Porta-Bote (1-800-227-8882) has been manufacturing 8-14 foot folding boats for 30 years. They are manufactured from ¼ inch polypropylene, the same material in some bulletproof vests.
John Petralito has been using a 12-foot Porta-Bote powered by a 5 h.p. outboard for years.
"I’ve used my folding boat in all kind of water across this country. I’ve even been three miles out in the ocean trolling on a calm day. I tried the inflatables, car top skiffs and kayaks, but the folding boat works best for me," said Petralito.
Petralito can unload his boat, assemble it and be underway in 10-15 minutes.
"I fish anything from small ponds to rivers with brisk current. I’ve had my boat is places with a lot of rocks and snags and never had a puncture," he stated.
The light weight (69 lbs.) and good stability the boat affords is what sold him on the Porta-Bote.
"I just have to stand up and stretch every now and then, and this boat has the stability for that. If you don’t want to pull a trailer and have minimum storage space, this is the perfect boat. I even know one guy who keeps an eight-footer behind his couch," said Petralito.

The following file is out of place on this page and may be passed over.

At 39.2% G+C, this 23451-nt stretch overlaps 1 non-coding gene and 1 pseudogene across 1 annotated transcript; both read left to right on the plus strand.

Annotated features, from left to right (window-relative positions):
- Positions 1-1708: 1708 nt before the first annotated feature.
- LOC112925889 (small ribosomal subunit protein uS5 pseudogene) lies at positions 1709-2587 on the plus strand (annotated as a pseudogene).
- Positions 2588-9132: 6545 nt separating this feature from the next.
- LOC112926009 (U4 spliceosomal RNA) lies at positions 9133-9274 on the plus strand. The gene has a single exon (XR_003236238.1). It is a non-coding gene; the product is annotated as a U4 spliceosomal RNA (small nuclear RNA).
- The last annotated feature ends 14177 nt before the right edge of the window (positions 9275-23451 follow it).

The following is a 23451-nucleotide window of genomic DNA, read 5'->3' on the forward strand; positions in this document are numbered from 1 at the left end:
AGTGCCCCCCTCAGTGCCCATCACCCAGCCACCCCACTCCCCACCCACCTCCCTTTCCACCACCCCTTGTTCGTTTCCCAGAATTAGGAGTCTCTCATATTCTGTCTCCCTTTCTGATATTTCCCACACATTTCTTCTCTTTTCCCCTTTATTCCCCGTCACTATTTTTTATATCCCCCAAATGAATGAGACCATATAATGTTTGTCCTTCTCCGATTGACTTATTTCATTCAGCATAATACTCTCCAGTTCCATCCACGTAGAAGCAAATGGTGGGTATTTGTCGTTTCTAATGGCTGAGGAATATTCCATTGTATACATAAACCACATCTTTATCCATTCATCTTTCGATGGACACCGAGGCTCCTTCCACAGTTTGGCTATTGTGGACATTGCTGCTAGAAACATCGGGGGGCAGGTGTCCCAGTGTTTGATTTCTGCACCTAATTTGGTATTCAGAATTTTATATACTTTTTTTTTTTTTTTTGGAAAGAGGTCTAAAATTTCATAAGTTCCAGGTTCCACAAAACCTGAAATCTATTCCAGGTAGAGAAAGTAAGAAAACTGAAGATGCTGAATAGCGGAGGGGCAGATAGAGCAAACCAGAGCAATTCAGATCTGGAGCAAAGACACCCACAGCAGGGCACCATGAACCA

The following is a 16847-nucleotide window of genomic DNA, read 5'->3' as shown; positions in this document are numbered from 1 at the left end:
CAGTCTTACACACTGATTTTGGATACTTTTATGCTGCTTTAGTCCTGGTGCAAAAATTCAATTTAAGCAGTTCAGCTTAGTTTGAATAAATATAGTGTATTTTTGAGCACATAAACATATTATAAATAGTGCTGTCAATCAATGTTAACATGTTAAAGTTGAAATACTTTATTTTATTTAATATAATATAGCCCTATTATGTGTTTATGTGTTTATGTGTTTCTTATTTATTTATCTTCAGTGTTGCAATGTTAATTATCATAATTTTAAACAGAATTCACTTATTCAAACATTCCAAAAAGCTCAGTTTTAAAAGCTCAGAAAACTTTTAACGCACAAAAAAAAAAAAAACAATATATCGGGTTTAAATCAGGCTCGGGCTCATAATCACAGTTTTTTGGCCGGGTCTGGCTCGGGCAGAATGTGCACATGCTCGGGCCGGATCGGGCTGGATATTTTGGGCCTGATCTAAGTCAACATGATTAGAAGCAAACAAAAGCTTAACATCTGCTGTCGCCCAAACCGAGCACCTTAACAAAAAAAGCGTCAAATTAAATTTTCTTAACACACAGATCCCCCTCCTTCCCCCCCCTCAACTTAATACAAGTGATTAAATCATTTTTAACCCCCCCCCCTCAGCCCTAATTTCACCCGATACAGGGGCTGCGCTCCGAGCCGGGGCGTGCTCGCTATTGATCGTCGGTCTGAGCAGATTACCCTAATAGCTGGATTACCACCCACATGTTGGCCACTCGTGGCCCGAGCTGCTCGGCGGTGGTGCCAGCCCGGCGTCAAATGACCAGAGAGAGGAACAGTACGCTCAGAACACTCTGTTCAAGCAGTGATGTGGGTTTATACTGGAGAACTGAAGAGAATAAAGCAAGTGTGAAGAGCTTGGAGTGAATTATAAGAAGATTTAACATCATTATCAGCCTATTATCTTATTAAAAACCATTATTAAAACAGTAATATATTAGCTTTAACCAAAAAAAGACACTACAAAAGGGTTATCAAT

The Porta-Bote’s sea-worthiness is accomplished in part by the boat’s ability to flex when encountering waves. The manufacturer said the boat will flex up to 12 percent when hit by a wave. This flexing of the hull acts as a shock absorber and provides a "softer" ride than a rigid hull boat.
Smaller boats have their limitations, both in sea-worthiness and creature-comforts. But if you need a light weight boat that can be lashed to the family car, requires no launch ramp and will enable you to access those secluded spots teaming with fish and game, one of the above may meet your needs.
Ben Norman is a freelance writer from Highland Home.